Why play 3D Dot Game Heroes instead of warming up your NES or downloading the original Zelda on Wii’s virtual console? First of all, despite the 8-bit look of the graphics, there’s real, visible effort that went into to making the world and people in Dotina. It’s pretty funny to see the developer, From Software, using the power of the PS3 to make what’s essentially an NES game, while Nintendo pushes the underpowered Wii with all its might just to have the newest Zelda games keep up with current-gen productions.
Above: When you look this close you can see all the work on display
Also, don’t be fooled by the simplicity of the gameplay; as familiar as it is, it brings a lot of welcome additions. In case you don’t recall, the original Zelda wasn’t very clear on what you needed to do and where you needed to go. That opaqueness was part of the fun and is quaint now, but thankfully, 3D Dot takes it a little easier on players of today. There’s a much clearer map, and the NPCs give much better directions, as they aren’t hampered by message-size limits and shoddy translations. Plus, very early on, you have access to a warping item that can easily move you from town to town and cuts down on what would otherwise be a lot of boring backtracking.
There’s also a great leveling system for your primary weapon, a ginormous extending sword. The blacksmith can increase its damage, length and width (among other things) for a fee. But you’ll find a lot of other swords later on, and each one has only so much potential for growth, so be careful not to spend all your money on your starter sword. The only real problem with the sword leveling is that the power-ups are only available when you’re at full health; take even half an apple of damage (apples replace hearts in 3D Dot) and your sword is back to normal size. The difference that makes is huge, especially in later dungeons where health-replenishing drops are infrequent, and oftentimes, if we took damage real early in a monster pit, it was faster to just commit suicide and start over with full health rather than waste potions or keep going with our weakened sword.
Above: Girth and length - a dangerous combo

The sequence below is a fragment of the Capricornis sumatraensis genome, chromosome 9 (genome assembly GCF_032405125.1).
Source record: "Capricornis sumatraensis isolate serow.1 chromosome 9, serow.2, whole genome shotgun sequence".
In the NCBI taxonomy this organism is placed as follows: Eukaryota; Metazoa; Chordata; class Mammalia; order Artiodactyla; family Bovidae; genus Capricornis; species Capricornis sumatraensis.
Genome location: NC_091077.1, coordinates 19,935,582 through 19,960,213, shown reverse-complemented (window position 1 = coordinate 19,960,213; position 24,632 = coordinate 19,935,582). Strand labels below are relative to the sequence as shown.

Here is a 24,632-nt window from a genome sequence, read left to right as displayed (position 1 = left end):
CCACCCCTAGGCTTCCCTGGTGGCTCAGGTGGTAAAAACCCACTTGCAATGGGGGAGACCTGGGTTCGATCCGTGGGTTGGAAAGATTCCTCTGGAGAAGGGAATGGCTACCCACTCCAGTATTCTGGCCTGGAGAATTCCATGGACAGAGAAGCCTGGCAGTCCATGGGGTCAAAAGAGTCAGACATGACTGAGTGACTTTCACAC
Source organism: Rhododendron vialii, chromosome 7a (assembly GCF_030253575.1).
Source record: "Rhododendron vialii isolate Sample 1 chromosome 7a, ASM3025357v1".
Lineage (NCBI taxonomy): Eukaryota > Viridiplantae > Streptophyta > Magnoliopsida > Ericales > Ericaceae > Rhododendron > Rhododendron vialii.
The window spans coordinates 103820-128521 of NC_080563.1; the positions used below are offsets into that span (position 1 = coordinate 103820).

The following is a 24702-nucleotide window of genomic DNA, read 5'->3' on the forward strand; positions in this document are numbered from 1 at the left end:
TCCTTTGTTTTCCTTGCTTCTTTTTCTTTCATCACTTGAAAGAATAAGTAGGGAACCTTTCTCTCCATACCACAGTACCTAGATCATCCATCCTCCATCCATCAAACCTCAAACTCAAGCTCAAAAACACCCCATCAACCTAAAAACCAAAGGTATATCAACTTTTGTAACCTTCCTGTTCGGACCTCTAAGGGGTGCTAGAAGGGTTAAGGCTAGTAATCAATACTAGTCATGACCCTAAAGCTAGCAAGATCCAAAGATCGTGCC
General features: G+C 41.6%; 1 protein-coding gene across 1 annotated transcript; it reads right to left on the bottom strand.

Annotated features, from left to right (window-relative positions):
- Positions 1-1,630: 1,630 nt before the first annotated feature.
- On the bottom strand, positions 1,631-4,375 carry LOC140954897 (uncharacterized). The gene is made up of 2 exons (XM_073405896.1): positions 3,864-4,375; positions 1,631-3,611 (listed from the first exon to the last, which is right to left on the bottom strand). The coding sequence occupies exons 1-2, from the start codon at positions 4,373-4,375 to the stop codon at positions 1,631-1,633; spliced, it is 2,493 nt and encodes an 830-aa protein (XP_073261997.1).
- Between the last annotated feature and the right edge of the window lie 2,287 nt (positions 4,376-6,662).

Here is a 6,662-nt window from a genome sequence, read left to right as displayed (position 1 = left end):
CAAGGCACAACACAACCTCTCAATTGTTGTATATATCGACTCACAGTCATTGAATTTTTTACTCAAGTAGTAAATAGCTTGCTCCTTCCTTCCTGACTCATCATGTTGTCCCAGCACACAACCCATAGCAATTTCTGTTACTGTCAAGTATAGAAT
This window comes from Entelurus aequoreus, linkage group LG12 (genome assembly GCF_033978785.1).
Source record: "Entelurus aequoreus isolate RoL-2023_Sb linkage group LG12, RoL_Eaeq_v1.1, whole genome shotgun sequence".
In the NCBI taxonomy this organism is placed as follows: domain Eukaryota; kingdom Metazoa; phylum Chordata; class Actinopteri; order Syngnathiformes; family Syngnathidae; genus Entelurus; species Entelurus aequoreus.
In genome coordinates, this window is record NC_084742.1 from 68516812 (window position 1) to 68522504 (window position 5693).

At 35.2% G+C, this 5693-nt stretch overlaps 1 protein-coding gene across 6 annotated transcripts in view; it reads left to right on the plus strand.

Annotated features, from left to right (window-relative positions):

Even with all these changes, 3D Dot can get nearly as unforgiving as the classic it’s based on. Die in a dungeon, and you go back to its beginning, though at least you get to keep the progress you made before death. And woe be to those who don’t stock up on healing potions before diving in; if you run out, you’re left with the tough decision of either toughing out the dungeon with a powered-down sword or warping to the nearest town, buying potions and walking all the way back to the dungeon.
That’s perhaps the biggest difference between this and the original Zelda: 3D Dot Game Heroes is pretty self-aware, and knows what audience it’s directed at. The game is filled with winks, nods and references to classic NES games aside from Zelda. We could fill a whole feature listing them (now there’s an idea), but let’s just say that the Dragon Quest/Warrior references alone in this game were everywhere, and always got a chuckle from the DQ-fanboy reviewer.
Above: Could you tell this was the Dragon Warrior box art? Congrats, you're nerdy enough to play this game
There are tons of jokes scattered around, both visually and through dialogue, and these come so fast and frequently that if you miss one, another will be coming soon enough. And fortunately, the localization team for publisher Atlus knows their stuff when it comes to classic lines from NES titles of yore. Whether it’s “a secret to everyone,” or “dangerous to go alone,” lots of care was taken on our side of the pacific to translate the retro flavor for the US player.
But just like the rest of the game, what you get out of these references is determined by how much love you feel for classic games. If you’re a huge NES fanboy and know the path through the Lost Woods like the back of your hand, then this game is perfect for you. Conversely, if you have no nostalgia or respect for old games, all the clever jokes will be lost on you, and 3D Dot will only come off as a kind-of-fun game that is needlessly archaic.
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